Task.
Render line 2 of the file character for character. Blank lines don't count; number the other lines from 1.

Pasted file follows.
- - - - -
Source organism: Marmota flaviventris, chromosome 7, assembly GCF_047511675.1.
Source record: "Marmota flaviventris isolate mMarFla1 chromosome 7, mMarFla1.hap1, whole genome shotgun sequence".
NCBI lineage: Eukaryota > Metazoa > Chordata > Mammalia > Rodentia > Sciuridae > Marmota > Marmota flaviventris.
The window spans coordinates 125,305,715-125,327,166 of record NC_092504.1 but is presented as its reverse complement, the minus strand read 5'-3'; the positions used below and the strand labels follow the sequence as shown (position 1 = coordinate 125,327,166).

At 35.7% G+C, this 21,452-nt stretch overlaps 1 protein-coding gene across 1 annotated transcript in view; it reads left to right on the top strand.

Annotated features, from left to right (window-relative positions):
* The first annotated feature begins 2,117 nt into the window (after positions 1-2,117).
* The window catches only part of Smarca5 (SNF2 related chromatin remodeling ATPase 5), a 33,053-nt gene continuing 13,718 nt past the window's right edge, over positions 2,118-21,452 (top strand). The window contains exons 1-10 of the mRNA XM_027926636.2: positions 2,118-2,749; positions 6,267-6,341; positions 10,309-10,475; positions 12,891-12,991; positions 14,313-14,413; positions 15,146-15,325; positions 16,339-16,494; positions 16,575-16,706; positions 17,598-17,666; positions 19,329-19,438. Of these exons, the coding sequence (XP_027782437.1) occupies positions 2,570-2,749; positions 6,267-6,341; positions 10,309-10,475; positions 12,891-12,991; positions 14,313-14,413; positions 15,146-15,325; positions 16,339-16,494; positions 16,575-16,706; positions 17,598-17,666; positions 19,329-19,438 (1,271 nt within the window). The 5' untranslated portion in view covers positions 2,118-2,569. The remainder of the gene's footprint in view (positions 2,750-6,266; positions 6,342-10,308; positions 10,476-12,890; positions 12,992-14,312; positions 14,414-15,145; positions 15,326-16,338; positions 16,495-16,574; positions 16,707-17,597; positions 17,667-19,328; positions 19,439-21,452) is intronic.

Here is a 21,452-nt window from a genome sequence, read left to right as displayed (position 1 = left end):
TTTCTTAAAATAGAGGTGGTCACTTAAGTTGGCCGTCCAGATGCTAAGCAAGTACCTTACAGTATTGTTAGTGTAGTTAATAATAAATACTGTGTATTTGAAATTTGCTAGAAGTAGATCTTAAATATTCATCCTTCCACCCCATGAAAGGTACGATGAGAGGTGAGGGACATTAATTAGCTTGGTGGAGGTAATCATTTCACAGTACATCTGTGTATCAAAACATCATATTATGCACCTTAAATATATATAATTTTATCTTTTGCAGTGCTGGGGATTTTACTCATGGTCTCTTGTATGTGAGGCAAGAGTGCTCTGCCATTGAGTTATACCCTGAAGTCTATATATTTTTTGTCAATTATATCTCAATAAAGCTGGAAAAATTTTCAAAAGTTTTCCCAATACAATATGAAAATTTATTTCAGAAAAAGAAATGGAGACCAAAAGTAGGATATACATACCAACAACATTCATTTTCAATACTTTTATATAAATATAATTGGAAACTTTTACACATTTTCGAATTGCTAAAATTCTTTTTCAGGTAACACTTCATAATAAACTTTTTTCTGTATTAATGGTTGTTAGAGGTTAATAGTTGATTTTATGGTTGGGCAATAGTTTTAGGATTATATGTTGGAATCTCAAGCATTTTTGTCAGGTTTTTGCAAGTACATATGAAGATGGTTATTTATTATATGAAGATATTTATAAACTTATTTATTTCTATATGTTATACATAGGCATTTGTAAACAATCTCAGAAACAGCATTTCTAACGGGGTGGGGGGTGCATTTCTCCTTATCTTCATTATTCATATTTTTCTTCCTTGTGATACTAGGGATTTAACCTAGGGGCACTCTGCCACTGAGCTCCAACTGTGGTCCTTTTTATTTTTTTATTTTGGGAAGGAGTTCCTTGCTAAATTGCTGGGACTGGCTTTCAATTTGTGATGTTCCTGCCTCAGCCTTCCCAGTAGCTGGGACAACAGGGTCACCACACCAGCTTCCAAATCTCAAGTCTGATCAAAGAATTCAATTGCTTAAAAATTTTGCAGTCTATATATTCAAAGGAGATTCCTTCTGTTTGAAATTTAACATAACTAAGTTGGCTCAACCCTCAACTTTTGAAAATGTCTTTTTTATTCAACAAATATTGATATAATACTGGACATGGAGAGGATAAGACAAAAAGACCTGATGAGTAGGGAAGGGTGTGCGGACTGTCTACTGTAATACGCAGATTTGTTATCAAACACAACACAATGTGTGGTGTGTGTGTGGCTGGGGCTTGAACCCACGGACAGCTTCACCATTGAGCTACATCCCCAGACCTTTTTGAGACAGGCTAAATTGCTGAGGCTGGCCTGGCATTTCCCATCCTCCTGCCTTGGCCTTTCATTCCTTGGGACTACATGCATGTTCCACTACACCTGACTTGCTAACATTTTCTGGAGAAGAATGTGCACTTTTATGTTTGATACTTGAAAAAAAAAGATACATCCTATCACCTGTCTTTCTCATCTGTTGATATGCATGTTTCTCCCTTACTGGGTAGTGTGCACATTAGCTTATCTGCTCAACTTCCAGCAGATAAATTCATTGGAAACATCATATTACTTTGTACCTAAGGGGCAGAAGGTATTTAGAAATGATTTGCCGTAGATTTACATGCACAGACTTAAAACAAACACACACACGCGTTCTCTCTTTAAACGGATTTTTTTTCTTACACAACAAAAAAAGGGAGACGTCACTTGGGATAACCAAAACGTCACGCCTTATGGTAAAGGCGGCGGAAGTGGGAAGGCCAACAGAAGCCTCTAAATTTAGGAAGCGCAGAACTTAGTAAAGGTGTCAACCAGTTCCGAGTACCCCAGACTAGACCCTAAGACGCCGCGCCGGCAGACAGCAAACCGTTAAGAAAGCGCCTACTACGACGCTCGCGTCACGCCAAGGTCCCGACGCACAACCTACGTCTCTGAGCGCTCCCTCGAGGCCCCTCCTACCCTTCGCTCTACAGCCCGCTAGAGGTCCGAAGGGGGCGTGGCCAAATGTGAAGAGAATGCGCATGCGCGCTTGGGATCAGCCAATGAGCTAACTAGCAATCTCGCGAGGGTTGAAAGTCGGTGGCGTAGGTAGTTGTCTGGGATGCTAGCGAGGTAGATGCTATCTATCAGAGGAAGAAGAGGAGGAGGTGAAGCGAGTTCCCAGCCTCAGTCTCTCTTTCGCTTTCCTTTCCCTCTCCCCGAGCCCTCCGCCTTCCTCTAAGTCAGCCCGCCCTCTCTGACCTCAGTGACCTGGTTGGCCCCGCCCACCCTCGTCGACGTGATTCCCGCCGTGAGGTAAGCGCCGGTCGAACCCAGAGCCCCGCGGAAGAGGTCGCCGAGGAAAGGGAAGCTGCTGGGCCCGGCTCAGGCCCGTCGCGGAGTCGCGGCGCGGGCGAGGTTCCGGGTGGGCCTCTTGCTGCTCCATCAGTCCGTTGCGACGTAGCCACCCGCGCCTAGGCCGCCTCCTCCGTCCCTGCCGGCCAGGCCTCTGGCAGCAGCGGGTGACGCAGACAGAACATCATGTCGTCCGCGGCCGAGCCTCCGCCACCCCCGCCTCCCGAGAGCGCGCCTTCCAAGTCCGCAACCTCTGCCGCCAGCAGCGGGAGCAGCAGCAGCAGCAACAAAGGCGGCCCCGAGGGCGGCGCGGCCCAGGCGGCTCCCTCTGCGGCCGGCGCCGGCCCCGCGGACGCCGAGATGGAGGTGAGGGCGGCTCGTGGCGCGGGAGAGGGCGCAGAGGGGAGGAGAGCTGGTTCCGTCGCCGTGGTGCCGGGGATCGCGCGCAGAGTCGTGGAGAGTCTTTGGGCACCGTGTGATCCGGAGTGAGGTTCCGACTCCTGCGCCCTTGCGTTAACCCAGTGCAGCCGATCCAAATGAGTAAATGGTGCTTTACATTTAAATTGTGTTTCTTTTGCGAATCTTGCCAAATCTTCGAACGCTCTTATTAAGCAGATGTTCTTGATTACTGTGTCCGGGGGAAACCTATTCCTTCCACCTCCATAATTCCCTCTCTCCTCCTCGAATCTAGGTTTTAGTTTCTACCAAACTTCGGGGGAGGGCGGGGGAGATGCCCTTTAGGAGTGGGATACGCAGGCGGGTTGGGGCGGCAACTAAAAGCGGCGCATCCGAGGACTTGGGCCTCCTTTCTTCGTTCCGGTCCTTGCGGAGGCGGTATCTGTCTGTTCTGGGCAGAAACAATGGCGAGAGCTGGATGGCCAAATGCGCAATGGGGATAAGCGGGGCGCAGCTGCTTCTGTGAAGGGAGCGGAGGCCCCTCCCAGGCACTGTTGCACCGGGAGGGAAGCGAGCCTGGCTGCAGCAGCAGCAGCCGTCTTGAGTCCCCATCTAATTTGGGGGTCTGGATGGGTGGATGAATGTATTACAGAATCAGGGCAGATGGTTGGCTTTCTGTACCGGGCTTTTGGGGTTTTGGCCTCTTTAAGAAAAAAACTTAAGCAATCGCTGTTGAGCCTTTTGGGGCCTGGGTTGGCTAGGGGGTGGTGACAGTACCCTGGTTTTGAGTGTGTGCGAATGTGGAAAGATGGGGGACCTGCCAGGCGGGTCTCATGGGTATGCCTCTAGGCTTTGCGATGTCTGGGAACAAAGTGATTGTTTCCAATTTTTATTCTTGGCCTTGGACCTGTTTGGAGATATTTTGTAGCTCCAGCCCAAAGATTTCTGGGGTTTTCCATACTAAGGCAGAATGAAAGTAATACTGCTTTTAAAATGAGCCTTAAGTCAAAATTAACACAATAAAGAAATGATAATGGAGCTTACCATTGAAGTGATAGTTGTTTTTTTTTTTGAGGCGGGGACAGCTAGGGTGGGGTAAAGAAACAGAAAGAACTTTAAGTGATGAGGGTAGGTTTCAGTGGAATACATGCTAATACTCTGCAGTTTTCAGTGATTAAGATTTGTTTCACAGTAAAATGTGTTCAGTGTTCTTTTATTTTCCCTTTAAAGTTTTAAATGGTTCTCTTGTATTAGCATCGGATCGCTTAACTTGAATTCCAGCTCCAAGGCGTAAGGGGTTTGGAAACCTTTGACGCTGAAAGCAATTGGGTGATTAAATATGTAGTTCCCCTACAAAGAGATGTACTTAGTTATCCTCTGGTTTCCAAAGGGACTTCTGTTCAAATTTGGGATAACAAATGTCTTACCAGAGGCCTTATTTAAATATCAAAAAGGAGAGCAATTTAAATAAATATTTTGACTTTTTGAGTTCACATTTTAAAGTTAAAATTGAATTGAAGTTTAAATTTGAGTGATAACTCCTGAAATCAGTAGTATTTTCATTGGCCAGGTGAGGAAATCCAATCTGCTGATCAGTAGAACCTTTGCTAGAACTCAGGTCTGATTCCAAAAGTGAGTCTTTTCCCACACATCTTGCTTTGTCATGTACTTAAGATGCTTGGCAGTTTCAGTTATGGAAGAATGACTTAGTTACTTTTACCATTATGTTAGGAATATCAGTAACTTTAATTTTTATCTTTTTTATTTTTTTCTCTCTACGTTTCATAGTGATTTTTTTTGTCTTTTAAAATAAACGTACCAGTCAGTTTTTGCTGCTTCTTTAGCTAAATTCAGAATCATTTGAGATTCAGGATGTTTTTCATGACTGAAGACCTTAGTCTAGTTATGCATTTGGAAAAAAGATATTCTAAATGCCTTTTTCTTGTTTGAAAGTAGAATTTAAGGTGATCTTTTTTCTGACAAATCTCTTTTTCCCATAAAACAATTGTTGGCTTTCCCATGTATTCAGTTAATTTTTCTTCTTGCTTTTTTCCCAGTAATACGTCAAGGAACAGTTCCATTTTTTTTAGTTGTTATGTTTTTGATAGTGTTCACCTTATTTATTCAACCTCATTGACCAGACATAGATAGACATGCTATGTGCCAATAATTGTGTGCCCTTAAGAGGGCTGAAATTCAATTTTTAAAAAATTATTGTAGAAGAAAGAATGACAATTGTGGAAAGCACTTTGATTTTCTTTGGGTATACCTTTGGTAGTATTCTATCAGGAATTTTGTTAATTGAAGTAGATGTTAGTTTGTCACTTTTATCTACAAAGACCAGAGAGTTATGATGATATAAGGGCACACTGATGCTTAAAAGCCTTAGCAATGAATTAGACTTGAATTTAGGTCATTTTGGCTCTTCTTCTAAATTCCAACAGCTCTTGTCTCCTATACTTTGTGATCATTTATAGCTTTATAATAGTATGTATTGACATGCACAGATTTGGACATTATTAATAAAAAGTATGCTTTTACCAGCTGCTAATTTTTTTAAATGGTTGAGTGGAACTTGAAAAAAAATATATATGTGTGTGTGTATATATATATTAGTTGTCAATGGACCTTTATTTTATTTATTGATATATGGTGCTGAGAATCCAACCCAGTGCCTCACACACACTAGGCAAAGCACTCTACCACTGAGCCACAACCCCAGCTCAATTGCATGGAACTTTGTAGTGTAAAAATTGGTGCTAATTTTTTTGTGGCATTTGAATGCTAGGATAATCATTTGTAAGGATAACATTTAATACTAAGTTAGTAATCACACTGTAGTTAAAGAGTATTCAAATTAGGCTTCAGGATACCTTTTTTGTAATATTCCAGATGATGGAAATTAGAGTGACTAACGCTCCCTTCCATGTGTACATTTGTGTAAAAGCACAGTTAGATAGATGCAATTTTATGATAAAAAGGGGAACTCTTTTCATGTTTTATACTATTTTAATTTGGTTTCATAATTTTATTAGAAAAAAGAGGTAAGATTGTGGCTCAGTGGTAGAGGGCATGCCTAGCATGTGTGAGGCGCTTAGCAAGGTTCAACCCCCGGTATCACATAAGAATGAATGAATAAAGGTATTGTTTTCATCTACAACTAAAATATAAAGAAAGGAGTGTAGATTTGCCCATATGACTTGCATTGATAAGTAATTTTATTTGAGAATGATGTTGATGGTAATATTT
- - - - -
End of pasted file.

Source record: "Marmota flaviventris isolate mMarFla1 chromosome 7, mMarFla1.hap1, whole genome shotgun sequence".